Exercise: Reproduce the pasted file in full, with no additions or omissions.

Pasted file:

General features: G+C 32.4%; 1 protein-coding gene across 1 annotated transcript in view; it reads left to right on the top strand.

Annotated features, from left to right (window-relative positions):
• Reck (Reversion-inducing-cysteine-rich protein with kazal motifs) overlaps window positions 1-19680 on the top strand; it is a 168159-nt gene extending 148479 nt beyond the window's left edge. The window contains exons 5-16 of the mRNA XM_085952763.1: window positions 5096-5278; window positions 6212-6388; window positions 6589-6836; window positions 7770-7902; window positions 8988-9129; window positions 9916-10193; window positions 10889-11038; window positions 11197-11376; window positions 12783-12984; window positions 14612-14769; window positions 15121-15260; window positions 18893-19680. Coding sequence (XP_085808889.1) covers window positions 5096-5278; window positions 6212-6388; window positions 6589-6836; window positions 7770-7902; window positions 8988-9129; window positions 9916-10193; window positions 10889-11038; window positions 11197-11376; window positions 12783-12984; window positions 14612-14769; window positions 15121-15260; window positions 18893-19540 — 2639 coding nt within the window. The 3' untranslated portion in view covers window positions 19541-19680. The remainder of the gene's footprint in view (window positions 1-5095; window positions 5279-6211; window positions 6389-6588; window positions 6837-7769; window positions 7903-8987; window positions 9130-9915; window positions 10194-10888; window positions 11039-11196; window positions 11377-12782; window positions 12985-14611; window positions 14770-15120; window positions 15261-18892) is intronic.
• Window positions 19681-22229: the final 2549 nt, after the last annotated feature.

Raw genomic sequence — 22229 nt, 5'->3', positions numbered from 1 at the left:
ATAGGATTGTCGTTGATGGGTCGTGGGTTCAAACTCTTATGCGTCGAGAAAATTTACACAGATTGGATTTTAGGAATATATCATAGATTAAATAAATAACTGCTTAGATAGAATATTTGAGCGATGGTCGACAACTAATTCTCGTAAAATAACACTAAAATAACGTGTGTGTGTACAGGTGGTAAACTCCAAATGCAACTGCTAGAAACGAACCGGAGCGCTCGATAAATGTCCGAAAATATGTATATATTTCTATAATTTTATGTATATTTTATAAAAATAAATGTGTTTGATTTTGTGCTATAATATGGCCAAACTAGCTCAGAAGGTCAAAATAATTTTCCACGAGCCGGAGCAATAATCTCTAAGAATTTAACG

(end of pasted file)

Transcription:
General features: G+C 32.4%; 1 protein-coding gene across 1 annotated transcript in view; it reads left to right on the top strand.

Annotated features, from left to right (window-relative positions):
• Reck (Reversion-inducing-cysteine-rich protein with kazal motifs) overlaps window positions 1-19680 on the top strand; it is a 168159-nt gene extending 148479 nt beyond the window's left edge. The window contains exons 5-16 of the mRNA XM_085952763.1: window positions 5096-5278; window positions 6212-6388; window positions 6589-6836; window positions 7770-7902; window positions 8988-9129; window positions 9916-10193; window positions 10889-11038; window positions 11197-11376; window positions 12783-12984; window positions 14612-14769; window positions 15121-15260; window positions 18893-19680. Coding sequence (XP_085808889.1) covers window positions 5096-5278; window positions 6212-6388; window positions 6589-6836; window positions 7770-7902; window positions 8988-9129; window positions 9916-10193; window positions 10889-11038; window positions 11197-11376; window positions 12783-12984; window positions 14612-14769; window positions 15121-15260; window positions 18893-19540 — 2639 coding nt within the window. The 3' untranslated portion in view covers window positions 19541-19680. The remainder of the gene's footprint in view (window positions 1-5095; window positions 5279-6211; window positions 6389-6588; window positions 6837-7769; window positions 7903-8987; window positions 9130-9915; window positions 10194-10888; window positions 11039-11196; window positions 11377-12782; window positions 12985-14611; window positions 14770-15120; window positions 15261-18892) is intronic.
• Window positions 19681-22229: the final 2549 nt, after the last annotated feature.

Raw genomic sequence — 22229 nt, 5'->3', positions numbered from 1 at the left:
ATAGGATTGTCGTTGATGGGTCGTGGGTTCAAACTCTTATGCGTCGAGAAAATTTACACAGATTGGATTTTAGGAATATATCATAGATTAAATAAATAACTGCTTAGATAGAATATTTGAGCGATGGTCGACAACTAATTCTCGTAAAATAACACTAAAATAACGTGTGTGTGTACAGGTGGTAAACTCCAAATGCAACTGCTAGAAACGAACCGGAGCGCTCGATAAATGTCCGAAAATATGTATATATTTCTATAATTTTATGTATATTTTATAAAAATAAATGTGTTTGATTTTGTGCTATAATATGGCCAAACTAGCTCAGAAGGTCAAAATAATTTTCCACGAGCCGGAGCAATAATCTCTAAGAATTTAACG